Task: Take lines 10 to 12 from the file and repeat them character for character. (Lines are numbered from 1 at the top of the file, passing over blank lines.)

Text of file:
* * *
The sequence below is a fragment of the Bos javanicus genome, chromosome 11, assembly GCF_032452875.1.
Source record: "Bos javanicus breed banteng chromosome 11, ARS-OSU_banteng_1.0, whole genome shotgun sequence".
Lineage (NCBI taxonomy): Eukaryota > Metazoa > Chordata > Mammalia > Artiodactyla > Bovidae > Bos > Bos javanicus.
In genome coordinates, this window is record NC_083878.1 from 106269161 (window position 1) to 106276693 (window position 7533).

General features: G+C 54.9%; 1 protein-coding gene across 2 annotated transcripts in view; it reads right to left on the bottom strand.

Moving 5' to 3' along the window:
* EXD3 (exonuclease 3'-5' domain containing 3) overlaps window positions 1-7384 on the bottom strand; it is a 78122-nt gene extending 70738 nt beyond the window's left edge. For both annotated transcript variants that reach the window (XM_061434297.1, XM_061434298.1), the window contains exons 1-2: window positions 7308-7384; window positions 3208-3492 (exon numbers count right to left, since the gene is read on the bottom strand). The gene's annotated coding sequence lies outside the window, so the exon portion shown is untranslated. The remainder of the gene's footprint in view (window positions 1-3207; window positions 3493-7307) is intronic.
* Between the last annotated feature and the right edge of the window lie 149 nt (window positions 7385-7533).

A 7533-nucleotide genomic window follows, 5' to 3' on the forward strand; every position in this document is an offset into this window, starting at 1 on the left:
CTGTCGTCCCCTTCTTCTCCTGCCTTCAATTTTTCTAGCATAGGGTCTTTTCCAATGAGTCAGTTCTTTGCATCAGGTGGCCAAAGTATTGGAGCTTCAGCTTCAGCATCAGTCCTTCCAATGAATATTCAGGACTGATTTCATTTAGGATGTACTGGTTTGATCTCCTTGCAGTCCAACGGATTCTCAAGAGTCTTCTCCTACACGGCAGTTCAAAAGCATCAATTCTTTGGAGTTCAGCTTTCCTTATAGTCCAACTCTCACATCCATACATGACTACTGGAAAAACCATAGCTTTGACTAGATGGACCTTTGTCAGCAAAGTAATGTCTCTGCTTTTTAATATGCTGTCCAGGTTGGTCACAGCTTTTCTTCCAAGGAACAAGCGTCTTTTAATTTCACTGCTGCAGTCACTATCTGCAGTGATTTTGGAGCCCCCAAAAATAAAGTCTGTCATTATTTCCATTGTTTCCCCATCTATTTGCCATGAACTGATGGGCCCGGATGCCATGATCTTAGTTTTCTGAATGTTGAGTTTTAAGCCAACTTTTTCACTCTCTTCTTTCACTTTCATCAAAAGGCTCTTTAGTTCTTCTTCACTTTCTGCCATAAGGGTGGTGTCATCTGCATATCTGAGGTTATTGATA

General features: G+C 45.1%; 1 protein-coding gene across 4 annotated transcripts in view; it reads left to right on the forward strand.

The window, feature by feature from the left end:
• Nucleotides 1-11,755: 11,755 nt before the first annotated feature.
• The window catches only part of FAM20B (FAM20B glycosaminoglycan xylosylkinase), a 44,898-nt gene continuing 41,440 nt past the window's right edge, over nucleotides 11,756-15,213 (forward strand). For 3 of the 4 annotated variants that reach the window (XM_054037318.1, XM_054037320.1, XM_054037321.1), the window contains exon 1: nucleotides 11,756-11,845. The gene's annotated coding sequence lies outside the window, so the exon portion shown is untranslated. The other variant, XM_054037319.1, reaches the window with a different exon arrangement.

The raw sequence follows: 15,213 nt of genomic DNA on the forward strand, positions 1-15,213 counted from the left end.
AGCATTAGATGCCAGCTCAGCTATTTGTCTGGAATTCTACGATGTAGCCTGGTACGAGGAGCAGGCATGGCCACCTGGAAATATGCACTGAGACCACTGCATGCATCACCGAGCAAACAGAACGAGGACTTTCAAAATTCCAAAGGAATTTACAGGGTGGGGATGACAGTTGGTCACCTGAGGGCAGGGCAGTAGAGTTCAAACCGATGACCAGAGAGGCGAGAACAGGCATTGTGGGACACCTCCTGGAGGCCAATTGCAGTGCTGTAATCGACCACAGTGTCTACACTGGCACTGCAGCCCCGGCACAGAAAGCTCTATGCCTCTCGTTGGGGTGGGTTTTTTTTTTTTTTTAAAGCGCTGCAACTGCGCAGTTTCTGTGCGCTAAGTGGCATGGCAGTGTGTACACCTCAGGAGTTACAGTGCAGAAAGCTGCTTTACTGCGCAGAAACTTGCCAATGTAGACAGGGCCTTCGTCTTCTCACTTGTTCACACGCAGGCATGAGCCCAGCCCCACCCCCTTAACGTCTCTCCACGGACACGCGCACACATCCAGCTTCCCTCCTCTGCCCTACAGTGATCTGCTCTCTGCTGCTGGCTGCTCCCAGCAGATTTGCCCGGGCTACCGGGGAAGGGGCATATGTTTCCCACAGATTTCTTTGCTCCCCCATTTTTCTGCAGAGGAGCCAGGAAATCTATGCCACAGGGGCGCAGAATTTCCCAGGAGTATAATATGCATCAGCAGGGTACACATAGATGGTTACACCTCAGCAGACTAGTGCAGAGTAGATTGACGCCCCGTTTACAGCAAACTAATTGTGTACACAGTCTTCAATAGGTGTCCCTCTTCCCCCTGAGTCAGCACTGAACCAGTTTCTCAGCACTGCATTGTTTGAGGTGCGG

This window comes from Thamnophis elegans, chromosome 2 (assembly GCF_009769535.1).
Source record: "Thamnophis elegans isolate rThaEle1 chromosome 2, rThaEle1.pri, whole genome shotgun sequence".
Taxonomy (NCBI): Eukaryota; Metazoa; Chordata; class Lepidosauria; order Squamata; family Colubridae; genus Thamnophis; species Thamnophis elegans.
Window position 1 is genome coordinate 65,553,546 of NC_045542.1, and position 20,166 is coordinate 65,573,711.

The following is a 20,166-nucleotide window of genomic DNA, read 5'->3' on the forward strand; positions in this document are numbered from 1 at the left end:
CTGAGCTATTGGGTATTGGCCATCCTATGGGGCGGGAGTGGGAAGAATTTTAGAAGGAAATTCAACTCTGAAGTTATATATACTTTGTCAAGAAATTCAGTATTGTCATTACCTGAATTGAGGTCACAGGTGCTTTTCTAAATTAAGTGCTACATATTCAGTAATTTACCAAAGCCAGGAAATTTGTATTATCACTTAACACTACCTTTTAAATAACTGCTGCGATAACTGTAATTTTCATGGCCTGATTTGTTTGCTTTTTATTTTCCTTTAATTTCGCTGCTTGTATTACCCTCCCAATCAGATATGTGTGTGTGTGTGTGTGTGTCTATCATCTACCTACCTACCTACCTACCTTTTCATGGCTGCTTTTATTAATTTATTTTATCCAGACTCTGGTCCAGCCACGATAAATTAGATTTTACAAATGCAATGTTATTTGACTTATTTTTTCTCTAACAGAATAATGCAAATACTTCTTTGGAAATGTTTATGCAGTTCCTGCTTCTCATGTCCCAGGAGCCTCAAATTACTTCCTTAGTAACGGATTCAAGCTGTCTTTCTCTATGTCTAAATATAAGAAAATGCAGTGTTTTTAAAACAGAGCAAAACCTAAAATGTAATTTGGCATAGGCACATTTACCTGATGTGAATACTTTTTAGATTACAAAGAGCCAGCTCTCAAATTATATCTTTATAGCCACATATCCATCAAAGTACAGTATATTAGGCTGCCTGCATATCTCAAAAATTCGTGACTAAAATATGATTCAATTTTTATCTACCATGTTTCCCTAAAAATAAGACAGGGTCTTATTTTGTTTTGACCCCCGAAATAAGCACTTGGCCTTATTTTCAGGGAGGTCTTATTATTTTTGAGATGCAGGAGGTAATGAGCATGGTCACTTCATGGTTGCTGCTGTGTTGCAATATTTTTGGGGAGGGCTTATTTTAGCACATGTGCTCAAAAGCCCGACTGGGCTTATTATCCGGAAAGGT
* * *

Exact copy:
CTGTCGTCCCCTTCTTCTCCTGCCTTCAATTTTTCTAGCATAGGGTCTTTTCCAATGAGTCAGTTCTTTGCATCAGGTGGCCAAAGTATTGGAGCTTCAGCTTCAGCATCAGTCCTTCCAATGAATATTCAGGACTGATTTCATTTAGGATGTACTGGTTTGATCTCCTTGCAGTCCAACGGATTCTCAAGAGTCTTCTCCTACACGGCAGTTCAAAAGCATCAATTCTTTGGAGTTCAGCTTTCCTTATAGTCCAACTCTCACATCCATACATGACTACTGGAAAAACCATAGCTTTGACTAGATGGACCTTTGTCAGCAAAGTAATGTCTCTGCTTTTTAATATGCTGTCCAGGTTGGTCACAGCTTTTCTTCCAAGGAACAAGCGTCTTTTAATTTCACTGCTGCAGTCACTATCTGCAGTGATTTTGGAGCCCCCAAAAATAAAGTCTGTCATTATTTCCATTGTTTCCCCATCTATTTGCCATGAACTGATGGGCCCGGATGCCATGATCTTAGTTTTCTGAATGTTGAGTTTTAAGCCAACTTTTTCACTCTCTTCTTTCACTTTCATCAAAAGGCTCTTTAGTTCTTCTTCACTTTCTGCCATAAGGGTGGTGTCATCTGCATATCTGAGGTTATTGATA

General features: G+C 45.1%; 1 protein-coding gene across 4 annotated transcripts in view; it reads left to right on the forward strand.

The window, feature by feature from the left end: